V824. It is recommended to use the 'make_unique/make_shared' function to create smart pointers.

The analyzer recommends that you create a smart pointer by calling the 'make_unique' / 'make_shared' function rather than by calling a constructor accepting a raw pointer to the resource as a parameter.

Using these functions has the following advantages:

  • the code is made clearer by removing explicit calls of the 'new' operator for dynamic allocations (smart pointers in themselves remove explicit calls of the 'delete' operator);
  • better security in case of exception;
  • optimized object allocation.

Consider the following example:

void foo(std::unique_ptr<int> a, std::unique_ptr<int> b)
{
  ....
}

void bar()
{
  foo( std::unique_ptr<int> { new int { 0 } },
       std::unique_ptr<int> { new int { 1 } });
}

Since the standard does not define a evaluation order of function arguments, the compiler may choose the following order for the sake of optimization:

  • Call 'new int { 0 }'
  • Call 'new int { 1 }'
  • The first call of the 'std::unique_ptr<int>' constructor
  • The second call of the 'std::unique_ptr<int>' constructor

Now, if the second call of 'new' throws an exception, a memory leak will occur as the resource allocated by the first call of 'new' will never be freed. Using the 'make_unique' function to create the pointer helps solve this problem by guaranteeing the freeing of memory if an exception occurs.

Optimized version:

void foo(std::unique_ptr<int> a, std::unique_ptr<int> b)
{
  ....
}

void bar()
{
  foo( std::make_unique<int>(0), std::make_unique<int>(1));
}

The C++17 standard, while still not specifying the exact evaluation order for arguments, provides additional guarantees. All side effects of a function argument must be evaluated before the next argument is evaluated. This helps mitigate the risk in case of exceptions, but it is still preferable to use 'make_unique'.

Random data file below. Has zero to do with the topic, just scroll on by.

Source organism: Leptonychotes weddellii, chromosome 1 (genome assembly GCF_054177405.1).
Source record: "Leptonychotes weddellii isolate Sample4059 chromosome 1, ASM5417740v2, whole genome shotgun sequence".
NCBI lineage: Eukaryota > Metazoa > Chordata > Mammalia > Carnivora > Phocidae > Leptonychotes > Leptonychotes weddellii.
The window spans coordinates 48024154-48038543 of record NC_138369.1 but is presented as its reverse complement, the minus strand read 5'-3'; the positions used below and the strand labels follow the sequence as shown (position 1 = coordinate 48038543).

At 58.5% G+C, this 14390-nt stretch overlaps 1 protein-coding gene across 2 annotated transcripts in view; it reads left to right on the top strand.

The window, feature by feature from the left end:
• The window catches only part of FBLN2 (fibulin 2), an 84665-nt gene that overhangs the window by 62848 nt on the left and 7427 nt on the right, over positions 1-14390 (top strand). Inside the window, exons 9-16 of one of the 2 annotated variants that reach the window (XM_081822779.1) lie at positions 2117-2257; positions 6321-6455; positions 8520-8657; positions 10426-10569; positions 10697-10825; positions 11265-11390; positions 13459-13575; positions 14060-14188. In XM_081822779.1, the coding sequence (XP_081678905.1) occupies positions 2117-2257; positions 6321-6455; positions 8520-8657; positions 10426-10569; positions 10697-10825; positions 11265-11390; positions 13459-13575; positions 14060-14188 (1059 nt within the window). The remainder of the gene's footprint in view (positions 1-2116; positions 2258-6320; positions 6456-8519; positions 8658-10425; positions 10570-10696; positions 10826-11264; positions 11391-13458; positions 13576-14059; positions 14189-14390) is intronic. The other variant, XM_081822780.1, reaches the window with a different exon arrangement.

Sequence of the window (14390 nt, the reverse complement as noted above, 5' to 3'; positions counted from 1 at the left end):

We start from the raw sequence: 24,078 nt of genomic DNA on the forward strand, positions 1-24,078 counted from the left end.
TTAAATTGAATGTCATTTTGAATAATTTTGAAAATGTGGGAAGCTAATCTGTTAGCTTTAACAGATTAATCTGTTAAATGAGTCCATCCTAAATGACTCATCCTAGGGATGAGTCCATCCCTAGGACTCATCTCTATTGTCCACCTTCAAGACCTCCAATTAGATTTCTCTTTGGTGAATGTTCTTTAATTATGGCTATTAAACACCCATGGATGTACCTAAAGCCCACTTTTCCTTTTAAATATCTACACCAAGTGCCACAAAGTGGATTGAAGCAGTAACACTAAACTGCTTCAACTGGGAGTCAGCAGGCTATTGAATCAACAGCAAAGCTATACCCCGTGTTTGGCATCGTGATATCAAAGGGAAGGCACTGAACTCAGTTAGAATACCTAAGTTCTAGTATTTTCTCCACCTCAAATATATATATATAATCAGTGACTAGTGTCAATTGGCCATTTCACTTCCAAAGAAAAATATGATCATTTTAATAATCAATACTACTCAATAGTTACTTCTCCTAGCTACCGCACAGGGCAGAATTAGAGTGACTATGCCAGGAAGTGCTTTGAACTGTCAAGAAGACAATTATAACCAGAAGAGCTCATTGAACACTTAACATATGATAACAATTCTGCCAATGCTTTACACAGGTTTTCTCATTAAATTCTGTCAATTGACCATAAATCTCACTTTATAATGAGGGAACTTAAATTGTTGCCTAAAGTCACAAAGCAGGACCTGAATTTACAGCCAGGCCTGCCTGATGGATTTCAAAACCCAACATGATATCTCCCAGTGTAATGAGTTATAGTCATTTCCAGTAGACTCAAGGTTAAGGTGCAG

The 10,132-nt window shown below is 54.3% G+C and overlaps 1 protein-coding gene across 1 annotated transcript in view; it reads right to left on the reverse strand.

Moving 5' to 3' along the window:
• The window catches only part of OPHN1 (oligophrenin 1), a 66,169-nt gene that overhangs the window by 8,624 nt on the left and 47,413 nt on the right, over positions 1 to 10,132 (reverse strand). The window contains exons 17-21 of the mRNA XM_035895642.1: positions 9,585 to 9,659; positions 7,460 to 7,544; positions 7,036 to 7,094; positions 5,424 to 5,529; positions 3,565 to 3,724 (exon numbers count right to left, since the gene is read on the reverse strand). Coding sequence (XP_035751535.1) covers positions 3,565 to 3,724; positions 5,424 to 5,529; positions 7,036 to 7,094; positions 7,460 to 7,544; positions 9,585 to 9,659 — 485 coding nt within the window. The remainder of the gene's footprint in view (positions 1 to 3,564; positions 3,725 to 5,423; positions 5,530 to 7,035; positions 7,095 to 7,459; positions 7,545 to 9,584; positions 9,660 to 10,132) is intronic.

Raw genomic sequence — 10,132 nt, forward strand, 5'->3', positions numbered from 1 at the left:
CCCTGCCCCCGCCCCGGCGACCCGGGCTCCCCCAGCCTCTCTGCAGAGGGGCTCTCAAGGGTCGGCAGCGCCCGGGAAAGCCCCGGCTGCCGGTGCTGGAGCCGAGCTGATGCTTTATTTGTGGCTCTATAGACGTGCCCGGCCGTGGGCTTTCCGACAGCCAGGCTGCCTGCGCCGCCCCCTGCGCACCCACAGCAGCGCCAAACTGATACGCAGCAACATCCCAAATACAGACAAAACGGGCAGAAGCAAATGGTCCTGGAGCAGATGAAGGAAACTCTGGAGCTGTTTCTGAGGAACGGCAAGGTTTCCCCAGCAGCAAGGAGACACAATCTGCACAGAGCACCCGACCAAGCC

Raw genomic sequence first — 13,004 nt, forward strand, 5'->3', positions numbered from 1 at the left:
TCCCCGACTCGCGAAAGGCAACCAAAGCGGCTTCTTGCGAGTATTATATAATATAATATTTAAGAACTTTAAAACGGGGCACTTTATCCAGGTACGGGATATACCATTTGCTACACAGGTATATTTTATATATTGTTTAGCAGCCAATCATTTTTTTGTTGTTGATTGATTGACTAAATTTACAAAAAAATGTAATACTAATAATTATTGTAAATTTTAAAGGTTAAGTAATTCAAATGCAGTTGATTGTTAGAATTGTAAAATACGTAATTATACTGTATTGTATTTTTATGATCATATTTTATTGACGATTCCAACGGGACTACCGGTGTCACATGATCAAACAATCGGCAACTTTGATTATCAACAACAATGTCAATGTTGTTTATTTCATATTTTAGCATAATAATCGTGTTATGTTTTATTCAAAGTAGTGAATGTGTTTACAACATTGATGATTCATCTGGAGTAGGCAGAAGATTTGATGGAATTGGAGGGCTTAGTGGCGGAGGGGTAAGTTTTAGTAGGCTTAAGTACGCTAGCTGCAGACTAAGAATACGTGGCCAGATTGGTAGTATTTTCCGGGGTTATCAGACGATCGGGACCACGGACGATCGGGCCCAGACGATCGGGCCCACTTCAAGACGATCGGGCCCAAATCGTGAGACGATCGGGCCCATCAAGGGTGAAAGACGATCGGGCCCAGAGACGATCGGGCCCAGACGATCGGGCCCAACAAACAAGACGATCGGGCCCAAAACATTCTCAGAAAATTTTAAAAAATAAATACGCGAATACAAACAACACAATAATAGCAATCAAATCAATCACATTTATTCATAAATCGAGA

One thing should be noted about the 'make_shared' function. When it is used, the pointer's control block is allocated next to the managed object. This helps reduce the number of dynamic allocations and optimize the use of the CPU cache.

The object gets deleted when the reference counter reaches zero, but the control block exists as long as there are existing weak references to the pointer. If both the control block and the managed object were created using the 'make_shared' function (i.e. allocated in the same memory block), the program will not be able to deallocate that memory as long as the reference counter is at zero and there is at least one 'weak_ptr' to the object. This may be unwanted behavior with large objects. If you intentionally avoid using the 'make_shared' function to avoid having both the control block and the object getting allocated in the same memory block, you can suppress the warning.

There is a restriction concerning the use of different versions of the C++ standard: as the functionality of 'make_unique' and 'make_shared' has changed several times since C++11, the diagnostic's behavior depends on the standard's version as follows:

  • C++11: the analyzer suggests replacing object allocation and subsequent passing to the 'shared_ptr' constructor with the 'make_shared' function.
  • C++14 or higher: the analyzer additionally suggests replacing allocation of a single object or array of objects with the 'make_unique' function.
  • C++20 or higher: the analyzer additionally suggests replacing the 'shared_ptr' constructor with the 'make_shared' function for arrays of objects as well.


Bugs Found

Checked Projects
412
Collected Errors
14 132
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